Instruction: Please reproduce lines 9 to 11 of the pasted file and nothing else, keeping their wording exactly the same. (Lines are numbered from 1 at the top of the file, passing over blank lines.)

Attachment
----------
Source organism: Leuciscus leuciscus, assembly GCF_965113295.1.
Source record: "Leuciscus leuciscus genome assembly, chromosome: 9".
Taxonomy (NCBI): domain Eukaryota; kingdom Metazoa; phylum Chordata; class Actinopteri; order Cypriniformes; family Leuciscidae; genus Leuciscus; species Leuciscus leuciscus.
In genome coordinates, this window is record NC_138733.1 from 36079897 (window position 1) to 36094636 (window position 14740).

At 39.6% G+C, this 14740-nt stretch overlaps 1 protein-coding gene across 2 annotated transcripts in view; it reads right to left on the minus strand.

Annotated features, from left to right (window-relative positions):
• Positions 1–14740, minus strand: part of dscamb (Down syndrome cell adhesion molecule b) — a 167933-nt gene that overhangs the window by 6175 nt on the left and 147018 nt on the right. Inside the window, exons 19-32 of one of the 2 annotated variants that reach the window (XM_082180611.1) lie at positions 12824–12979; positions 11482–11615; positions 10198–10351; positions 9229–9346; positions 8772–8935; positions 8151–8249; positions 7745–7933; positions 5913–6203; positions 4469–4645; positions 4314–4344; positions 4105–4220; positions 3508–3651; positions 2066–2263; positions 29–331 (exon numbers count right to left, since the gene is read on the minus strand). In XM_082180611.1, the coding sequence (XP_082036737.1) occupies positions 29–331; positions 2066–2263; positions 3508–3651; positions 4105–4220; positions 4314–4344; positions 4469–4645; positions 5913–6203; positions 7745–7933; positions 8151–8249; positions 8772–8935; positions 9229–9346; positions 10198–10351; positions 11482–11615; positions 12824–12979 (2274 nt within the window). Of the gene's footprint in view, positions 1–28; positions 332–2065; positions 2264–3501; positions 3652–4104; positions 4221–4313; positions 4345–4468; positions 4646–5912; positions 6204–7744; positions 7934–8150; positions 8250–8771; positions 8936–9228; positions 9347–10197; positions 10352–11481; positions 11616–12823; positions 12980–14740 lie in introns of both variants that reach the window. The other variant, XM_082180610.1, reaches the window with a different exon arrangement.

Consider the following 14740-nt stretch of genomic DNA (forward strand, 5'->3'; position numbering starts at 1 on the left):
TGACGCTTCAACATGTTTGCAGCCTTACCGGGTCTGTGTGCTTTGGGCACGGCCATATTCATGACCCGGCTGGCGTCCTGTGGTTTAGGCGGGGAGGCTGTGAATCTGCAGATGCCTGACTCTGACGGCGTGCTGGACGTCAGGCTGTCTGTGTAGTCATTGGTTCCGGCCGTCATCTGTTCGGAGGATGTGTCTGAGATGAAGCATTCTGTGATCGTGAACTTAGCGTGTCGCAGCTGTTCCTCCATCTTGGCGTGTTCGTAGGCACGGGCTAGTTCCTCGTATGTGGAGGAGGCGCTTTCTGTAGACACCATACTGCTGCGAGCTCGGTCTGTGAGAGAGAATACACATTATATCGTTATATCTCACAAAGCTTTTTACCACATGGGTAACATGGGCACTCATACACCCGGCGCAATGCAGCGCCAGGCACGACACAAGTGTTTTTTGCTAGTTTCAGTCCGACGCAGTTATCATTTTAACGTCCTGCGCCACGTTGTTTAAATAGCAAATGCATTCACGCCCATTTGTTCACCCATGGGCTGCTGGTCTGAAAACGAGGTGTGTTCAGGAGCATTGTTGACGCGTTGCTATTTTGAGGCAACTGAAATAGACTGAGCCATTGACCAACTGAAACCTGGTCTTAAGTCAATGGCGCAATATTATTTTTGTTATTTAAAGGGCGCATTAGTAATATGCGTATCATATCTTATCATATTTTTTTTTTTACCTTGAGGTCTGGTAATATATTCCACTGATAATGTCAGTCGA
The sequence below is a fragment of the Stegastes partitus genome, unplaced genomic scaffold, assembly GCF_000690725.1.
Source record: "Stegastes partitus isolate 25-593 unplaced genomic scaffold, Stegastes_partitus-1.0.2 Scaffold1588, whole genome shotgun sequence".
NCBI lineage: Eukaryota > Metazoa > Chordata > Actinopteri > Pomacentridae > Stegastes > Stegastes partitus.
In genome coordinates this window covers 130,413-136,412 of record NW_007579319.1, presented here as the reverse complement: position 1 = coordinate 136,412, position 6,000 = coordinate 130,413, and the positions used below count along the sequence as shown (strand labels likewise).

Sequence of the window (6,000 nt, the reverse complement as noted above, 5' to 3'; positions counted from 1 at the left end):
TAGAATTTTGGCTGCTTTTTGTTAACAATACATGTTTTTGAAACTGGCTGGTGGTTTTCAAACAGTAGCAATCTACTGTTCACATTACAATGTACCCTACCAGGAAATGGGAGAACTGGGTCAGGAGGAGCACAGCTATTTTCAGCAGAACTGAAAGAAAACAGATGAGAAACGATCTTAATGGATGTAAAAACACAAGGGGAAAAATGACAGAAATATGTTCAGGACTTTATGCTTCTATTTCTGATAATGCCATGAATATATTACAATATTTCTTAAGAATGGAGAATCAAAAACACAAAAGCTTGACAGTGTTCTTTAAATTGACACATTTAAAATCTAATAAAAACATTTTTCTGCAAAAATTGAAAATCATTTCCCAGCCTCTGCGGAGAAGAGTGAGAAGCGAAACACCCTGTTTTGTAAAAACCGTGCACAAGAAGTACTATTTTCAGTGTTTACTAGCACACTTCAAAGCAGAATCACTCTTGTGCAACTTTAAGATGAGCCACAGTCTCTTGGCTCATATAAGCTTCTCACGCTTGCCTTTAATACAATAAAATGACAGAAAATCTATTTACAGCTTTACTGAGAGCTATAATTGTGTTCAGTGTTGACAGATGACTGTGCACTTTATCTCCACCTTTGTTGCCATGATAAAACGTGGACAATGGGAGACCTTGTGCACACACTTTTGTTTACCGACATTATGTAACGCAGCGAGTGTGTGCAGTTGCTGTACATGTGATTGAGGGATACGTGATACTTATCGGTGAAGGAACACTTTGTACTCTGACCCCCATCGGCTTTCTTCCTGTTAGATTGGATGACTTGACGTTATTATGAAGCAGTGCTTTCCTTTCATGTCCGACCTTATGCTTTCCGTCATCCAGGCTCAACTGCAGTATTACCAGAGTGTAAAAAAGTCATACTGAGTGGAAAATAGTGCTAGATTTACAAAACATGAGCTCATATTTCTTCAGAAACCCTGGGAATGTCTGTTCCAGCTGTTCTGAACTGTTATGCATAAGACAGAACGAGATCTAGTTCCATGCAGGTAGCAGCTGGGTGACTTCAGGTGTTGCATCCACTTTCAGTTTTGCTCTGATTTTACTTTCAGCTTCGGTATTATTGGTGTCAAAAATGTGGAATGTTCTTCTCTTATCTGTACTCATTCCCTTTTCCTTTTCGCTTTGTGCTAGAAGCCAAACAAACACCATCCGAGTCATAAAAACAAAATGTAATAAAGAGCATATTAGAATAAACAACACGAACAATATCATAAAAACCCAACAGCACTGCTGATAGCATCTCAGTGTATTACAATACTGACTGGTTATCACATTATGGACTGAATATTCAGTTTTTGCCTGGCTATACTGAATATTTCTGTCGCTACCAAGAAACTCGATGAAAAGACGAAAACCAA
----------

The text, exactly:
TGACGCTTCAACATGTTTGCAGCCTTACCGGGTCTGTGTGCTTTGGGCACGGCCATATTCATGACCCGGCTGGCGTCCTGTGGTTTAGGCGGGGAGGCTGTGAATCTGCAGATGCCTGACTCTGACGGCGTGCTGGACGTCAGGCTGTCTGTGTAGTCATTGGTTCCGGCCGTCATCTGTTCGGAGGATGTGTCTGAGATGAAGCATTCTGTGATCGTGAACTTAGCGTGTCGCAGCTGTTCCTCCATCTTGGCGTGTTCGTAGGCACGGGCTAGTTCCTCGTATGTGGAGGAGGCGCTTTCTGTAGACACCATACTGCTGCGAGCTCGGTCTGTGAGAGAGAATACACATTATATCGTTATATCTCACAAAGCTTTTTACCACATGGGTAACATGGGCACTCATACACCCGGCGCAATGCAGCGCCAGGCACGACACAAGTGTTTTTTGCTAGTTTCAGTCCGACGCAGTTATCATTTTAACGTCCTGCGCCACGTTGTTTAAATAGCAAATGCATTCACGCCCATTTGTTCACCCATGGGCTGCTGGTCTGAAAACGAGGTGTGTTCAGGAGCATTGTTGACGCGTTGCTATTTTGAGGCAACTGAAATAGACTGAGCCATTGACCAACTGAAACCTGGTCTTAAGTCAATGGCGCAATATTATTTTTGTTATTTAAAGGGCGCATTAGTAATATGCGTATCATATCTTATCATATTTTTTTTTTTACCTTGAGGTCTGGTAATATATTCCACTGATAATGTCAGTCGA
The sequence below is a fragment of the Stegastes partitus genome, unplaced genomic scaffold, assembly GCF_000690725.1.
Source record: "Stegastes partitus isolate 25-593 unplaced genomic scaffold, Stegastes_partitus-1.0.2 Scaffold1588, whole genome shotgun sequence".